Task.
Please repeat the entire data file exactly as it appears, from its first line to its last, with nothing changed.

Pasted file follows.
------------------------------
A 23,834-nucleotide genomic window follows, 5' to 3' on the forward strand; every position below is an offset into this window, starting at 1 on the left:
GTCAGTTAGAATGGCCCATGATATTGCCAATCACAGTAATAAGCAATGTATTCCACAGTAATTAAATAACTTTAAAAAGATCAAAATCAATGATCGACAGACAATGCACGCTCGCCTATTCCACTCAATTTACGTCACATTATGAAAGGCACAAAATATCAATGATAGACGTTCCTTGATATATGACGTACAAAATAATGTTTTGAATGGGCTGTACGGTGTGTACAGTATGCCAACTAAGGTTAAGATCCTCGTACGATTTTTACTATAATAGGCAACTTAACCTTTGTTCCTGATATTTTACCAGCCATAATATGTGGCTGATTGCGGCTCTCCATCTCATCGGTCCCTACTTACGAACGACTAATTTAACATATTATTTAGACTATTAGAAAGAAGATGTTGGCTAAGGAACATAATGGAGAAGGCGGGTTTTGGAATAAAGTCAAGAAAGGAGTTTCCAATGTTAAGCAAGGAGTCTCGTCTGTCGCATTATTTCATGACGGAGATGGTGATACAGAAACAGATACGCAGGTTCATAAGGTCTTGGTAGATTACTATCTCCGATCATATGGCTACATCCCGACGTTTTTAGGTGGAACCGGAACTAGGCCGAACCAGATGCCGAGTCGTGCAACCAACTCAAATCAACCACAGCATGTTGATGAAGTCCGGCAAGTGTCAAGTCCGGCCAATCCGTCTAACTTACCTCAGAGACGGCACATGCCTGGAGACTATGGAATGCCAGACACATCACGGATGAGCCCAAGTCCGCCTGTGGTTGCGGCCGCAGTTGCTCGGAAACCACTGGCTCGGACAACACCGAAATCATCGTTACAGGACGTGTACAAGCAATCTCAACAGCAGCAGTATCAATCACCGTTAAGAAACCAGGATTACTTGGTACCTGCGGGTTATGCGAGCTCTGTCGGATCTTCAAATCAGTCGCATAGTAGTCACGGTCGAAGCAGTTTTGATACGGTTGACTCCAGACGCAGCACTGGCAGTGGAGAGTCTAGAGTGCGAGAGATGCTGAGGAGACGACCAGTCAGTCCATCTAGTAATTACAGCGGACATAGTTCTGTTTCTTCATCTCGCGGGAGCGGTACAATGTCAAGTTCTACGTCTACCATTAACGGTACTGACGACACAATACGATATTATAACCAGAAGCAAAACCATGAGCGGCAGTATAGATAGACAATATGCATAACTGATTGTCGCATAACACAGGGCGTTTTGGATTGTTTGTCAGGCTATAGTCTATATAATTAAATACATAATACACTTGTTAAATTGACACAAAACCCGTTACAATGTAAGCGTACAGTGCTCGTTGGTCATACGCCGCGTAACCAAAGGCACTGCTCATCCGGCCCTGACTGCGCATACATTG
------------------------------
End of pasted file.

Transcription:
A 23,834-nucleotide genomic window follows, 5' to 3' on the forward strand; every position below is an offset into this window, starting at 1 on the left:
GTCAGTTAGAATGGCCCATGATATTGCCAATCACAGTAATAAGCAATGTATTCCACAGTAATTAAATAACTTTAAAAAGATCAAAATCAATGATCGACAGACAATGCACGCTCGCCTATTCCACTCAATTTACGTCACATTATGAAAGGCACAAAATATCAATGATAGACGTTCCTTGATATATGACGTACAAAATAATGTTTTGAATGGGCTGTACGGTGTGTACAGTATGCCAACTAAGGTTAAGATCCTCGTACGATTTTTACTATAATAGGCAACTTAACCTTTGTTCCTGATATTTTACCAGCCATAATATGTGGCTGATTGCGGCTCTCCATCTCATCGGTCCCTACTTACGAACGACTAATTTAACATATTATTTAGACTATTAGAAAGAAGATGTTGGCTAAGGAACATAATGGAGAAGGCGGGTTTTGGAATAAAGTCAAGAAAGGAGTTTCCAATGTTAAGCAAGGAGTCTCGTCTGTCGCATTATTTCATGACGGAGATGGTGATACAGAAACAGATACGCAGGTTCATAAGGTCTTGGTAGATTACTATCTCCGATCATATGGCTACATCCCGACGTTTTTAGGTGGAACCGGAACTAGGCCGAACCAGATGCCGAGTCGTGCAACCAACTCAAATCAACCACAGCATGTTGATGAAGTCCGGCAAGTGTCAAGTCCGGCCAATCCGTCTAACTTACCTCAGAGACGGCACATGCCTGGAGACTATGGAATGCCAGACACATCACGGATGAGCCCAAGTCCGCCTGTGGTTGCGGCCGCAGTTGCTCGGAAACCACTGGCTCGGACAACACCGAAATCATCGTTACAGGACGTGTACAAGCAATCTCAACAGCAGCAGTATCAATCACCGTTAAGAAACCAGGATTACTTGGTACCTGCGGGTTATGCGAGCTCTGTCGGATCTTCAAATCAGTCGCATAGTAGTCACGGTCGAAGCAGTTTTGATACGGTTGACTCCAGACGCAGCACTGGCAGTGGAGAGTCTAGAGTGCGAGAGATGCTGAGGAGACGACCAGTCAGTCCATCTAGTAATTACAGCGGACATAGTTCTGTTTCTTCATCTCGCGGGAGCGGTACAATGTCAAGTTCTACGTCTACCATTAACGGTACTGACGACACAATACGATATTATAACCAGAAGCAAAACCATGAGCGGCAGTATAGATAGACAATATGCATAACTGATTGTCGCATAACACAGGGCGTTTTGGATTGTTTGTCAGGCTATAGTCTATATAATTAAATACATAATACACTTGTTAAATTGACACAAAACCCGTTACAATGTAAGCGTACAGTGCTCGTTGGTCATACGCCGCGTAACCAAAGGCACTGCTCATCCGGCCCTGACTGCGCATACATTG